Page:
Mexican drug kingpin 'El Chapo' is in the U.S. to face charges

The head of the Sinaloa Cartel was flown to the U.S. Thursday after a ruling by Mexico's Supreme Court

One of the world's most notorious drug traffickers was flown from Mexico to the U.S. Thursday to face criminal charges, the Justice Department announced.

His name is Joaquin Archivaldo Guzman Loera but he's best known as "El Chapo," the leader of Mexico's Sinaloa Cartel.

The Justice Department thanked the Mexican government for its cooperation in sending El Chapo to the U.S., where he has already been indicted in six different cases.

El Chapo escaped from a Mexican prison in 2001, was recaptured in 2014, and escaped again in 2015 by tunneling out of a maximum security facility. He was captured again a year ago, Univision recounts.

The network explains that Mexico's foreign ministry approved his extradition to the U.S. last May but since then El Chapo's lawyers have been appealing the decision. Two recent rulings by Mexico's Supreme Court mean the appeals have now been exhausted. One of El Chapo's lawyers told Univsion now "we can only cry."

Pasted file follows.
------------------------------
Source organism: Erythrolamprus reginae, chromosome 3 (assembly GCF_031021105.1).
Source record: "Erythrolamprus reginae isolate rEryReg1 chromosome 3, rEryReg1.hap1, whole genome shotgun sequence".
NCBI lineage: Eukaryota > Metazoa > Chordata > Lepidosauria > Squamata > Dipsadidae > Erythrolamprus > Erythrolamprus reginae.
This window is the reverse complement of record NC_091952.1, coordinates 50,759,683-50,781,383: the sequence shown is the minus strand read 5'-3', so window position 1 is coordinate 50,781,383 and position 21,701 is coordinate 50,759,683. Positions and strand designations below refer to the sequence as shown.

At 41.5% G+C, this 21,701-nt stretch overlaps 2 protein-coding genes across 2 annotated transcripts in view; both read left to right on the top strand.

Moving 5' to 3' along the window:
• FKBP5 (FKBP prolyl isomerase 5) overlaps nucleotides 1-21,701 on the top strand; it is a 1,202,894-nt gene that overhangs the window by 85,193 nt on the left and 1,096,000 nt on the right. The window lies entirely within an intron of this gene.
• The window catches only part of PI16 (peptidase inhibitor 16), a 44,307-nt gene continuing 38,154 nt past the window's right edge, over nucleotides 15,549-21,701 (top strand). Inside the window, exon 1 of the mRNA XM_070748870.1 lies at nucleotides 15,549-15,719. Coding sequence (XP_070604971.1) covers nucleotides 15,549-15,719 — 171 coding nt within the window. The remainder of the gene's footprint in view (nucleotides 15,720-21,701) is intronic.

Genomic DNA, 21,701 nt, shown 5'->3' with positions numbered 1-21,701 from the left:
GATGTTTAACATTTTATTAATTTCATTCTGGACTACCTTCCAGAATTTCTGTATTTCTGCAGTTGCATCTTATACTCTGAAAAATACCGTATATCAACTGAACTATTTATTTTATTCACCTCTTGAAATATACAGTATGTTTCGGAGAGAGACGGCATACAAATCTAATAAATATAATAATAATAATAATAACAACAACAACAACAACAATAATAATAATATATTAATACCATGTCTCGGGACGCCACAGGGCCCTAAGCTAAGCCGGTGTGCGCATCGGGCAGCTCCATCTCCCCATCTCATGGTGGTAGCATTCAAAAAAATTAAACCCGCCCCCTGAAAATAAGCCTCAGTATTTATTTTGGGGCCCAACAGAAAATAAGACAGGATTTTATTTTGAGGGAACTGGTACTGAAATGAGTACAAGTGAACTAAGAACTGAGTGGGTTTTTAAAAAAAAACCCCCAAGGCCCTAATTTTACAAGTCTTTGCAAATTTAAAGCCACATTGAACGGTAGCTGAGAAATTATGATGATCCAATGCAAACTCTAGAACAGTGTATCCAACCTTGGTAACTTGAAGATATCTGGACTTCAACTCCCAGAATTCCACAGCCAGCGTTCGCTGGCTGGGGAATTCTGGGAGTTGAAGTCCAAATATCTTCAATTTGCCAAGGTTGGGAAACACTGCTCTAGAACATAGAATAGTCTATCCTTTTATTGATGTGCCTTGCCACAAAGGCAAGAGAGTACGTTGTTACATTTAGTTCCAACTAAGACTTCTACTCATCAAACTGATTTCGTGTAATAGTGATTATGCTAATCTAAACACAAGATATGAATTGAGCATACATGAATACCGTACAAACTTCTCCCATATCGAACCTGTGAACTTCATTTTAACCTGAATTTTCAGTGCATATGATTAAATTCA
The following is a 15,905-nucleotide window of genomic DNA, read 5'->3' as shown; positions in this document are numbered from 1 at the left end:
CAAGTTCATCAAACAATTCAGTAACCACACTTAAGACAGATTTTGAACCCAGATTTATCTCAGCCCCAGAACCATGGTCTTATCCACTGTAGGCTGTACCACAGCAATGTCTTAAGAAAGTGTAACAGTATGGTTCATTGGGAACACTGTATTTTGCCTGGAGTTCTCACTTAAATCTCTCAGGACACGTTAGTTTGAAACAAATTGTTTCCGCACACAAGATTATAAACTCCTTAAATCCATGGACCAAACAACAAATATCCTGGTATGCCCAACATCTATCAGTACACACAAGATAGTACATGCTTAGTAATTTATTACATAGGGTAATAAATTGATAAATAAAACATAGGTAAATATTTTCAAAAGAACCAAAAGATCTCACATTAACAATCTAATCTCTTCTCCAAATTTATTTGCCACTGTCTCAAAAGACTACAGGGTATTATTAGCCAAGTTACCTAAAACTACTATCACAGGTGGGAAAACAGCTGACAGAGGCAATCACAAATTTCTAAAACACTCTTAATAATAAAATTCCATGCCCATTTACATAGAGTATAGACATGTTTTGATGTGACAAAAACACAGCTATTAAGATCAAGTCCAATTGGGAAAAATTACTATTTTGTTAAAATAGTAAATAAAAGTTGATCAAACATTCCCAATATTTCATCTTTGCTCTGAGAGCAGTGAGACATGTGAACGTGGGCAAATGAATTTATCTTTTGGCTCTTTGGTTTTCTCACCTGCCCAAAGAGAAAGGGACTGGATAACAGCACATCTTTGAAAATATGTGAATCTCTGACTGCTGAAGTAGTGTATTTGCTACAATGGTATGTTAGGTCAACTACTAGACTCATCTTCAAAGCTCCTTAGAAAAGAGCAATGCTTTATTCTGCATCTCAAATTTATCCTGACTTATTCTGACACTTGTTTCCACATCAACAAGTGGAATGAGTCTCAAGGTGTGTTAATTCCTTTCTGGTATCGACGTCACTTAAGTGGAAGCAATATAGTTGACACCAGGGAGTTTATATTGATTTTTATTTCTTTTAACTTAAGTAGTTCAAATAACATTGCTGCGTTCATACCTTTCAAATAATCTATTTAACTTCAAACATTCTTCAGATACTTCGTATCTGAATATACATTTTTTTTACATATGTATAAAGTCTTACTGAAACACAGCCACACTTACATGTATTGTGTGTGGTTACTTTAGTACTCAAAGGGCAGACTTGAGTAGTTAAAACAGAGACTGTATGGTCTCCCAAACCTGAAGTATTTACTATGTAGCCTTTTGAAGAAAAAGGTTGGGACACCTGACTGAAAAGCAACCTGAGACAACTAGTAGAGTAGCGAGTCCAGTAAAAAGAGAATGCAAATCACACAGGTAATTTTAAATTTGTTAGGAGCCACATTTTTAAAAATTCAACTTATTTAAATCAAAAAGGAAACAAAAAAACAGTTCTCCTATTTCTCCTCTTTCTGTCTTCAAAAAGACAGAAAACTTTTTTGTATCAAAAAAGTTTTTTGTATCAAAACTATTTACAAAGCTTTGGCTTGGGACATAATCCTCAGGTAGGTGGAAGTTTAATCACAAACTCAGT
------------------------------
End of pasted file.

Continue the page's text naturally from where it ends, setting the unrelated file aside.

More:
Agents with the U.S. Drug Enforcement Administration took custody of El Chapo in Ciudad Juarez on Friday afternoon, CBS News reports, and put him on a plane bound for New York. His most recent U.S. indictment was in Brooklyn, where he was charged with 16 drug counts last May, the network says.

As one of the world's most wanted criminals for more than a decade, El Chapo took on a larger-than-life status. As the New York Times puts it, some saw him as a modern-day Robin Hood figure "...revered for his fight against the government and generosity to the poor. For others, he was a heartless criminal who flooded America’s streets with narcotics and left Mexico’s streets strewn with bodies."

The Justice Department says details about the prosecution of El Chapo are coming soon.

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